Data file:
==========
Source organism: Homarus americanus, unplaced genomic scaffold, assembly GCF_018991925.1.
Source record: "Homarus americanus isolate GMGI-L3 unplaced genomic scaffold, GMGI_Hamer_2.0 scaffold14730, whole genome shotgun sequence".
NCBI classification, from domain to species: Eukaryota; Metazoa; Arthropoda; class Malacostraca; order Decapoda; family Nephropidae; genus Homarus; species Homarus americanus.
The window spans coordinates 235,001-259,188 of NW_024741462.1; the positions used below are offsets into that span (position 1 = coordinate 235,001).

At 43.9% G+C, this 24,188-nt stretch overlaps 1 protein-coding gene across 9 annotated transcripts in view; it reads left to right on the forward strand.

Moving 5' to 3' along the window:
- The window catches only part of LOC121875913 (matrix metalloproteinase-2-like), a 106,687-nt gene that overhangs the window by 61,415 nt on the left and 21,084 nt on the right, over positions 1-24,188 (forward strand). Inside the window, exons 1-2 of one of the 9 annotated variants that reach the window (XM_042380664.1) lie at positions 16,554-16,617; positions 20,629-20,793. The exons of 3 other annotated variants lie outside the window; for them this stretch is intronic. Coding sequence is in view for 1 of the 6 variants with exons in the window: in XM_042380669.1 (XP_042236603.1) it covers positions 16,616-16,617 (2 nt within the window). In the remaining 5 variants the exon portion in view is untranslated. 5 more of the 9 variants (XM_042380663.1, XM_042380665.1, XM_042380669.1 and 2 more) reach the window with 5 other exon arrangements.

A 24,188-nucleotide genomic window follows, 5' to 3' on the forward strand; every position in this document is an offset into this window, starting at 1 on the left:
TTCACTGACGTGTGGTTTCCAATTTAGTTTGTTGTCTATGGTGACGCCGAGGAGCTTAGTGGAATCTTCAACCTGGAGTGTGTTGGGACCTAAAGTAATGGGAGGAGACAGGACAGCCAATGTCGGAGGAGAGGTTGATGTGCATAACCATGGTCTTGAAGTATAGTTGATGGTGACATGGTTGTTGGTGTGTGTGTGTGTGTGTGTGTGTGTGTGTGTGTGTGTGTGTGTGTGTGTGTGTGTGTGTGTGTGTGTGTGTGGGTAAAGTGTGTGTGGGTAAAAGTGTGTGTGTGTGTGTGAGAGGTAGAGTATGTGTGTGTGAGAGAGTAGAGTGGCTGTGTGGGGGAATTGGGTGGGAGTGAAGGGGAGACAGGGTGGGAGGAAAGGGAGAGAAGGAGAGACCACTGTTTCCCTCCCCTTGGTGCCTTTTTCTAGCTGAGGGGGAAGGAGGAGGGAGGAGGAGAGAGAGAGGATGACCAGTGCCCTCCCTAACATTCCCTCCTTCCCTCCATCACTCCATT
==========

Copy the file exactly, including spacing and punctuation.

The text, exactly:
Source organism: Homarus americanus, unplaced genomic scaffold, assembly GCF_018991925.1.
Source record: "Homarus americanus isolate GMGI-L3 unplaced genomic scaffold, GMGI_Hamer_2.0 scaffold14730, whole genome shotgun sequence".
NCBI classification, from domain to species: Eukaryota; Metazoa; Arthropoda; class Malacostraca; order Decapoda; family Nephropidae; genus Homarus; species Homarus americanus.
The window spans coordinates 235,001-259,188 of NW_024741462.1; the positions used below are offsets into that span (position 1 = coordinate 235,001).

At 43.9% G+C, this 24,188-nt stretch overlaps 1 protein-coding gene across 9 annotated transcripts in view; it reads left to right on the forward strand.

Moving 5' to 3' along the window:
- The window catches only part of LOC121875913 (matrix metalloproteinase-2-like), a 106,687-nt gene that overhangs the window by 61,415 nt on the left and 21,084 nt on the right, over positions 1-24,188 (forward strand). Inside the window, exons 1-2 of one of the 9 annotated variants that reach the window (XM_042380664.1) lie at positions 16,554-16,617; positions 20,629-20,793. The exons of 3 other annotated variants lie outside the window; for them this stretch is intronic. Coding sequence is in view for 1 of the 6 variants with exons in the window: in XM_042380669.1 (XP_042236603.1) it covers positions 16,616-16,617 (2 nt within the window). In the remaining 5 variants the exon portion in view is untranslated. 5 more of the 9 variants (XM_042380663.1, XM_042380665.1, XM_042380669.1 and 2 more) reach the window with 5 other exon arrangements.

A 24,188-nucleotide genomic window follows, 5' to 3' on the forward strand; every position in this document is an offset into this window, starting at 1 on the left:
TTCACTGACGTGTGGTTTCCAATTTAGTTTGTTGTCTATGGTGACGCCGAGGAGCTTAGTGGAATCTTCAACCTGGAGTGTGTTGGGACCTAAAGTAATGGGAGGAGACAGGACAGCCAATGTCGGAGGAGAGGTTGATGTGCATAACCATGGTCTTGAAGTATAGTTGATGGTGACATGGTTGTTGGTGTGTGTGTGTGTGTGTGTGTGTGTGTGTGTGTGTGTGTGTGTGTGTGTGTGTGTGTGTGTGTGTGTGTGTGGGTAAAGTGTGTGTGGGTAAAAGTGTGTGTGTGTGTGTGAGAGGTAGAGTATGTGTGTGTGAGAGAGTAGAGTGGCTGTGTGGGGGAATTGGGTGGGAGTGAAGGGGAGACAGGGTGGGAGGAAAGGGAGAGAAGGAGAGACCACTGTTTCCCTCCCCTTGGTGCCTTTTTCTAGCTGAGGGGGAAGGAGGAGGGAGGAGGAGAGAGAGAGGATGACCAGTGCCCTCCCTAACATTCCCTCCTTCCCTCCATCACTCCATT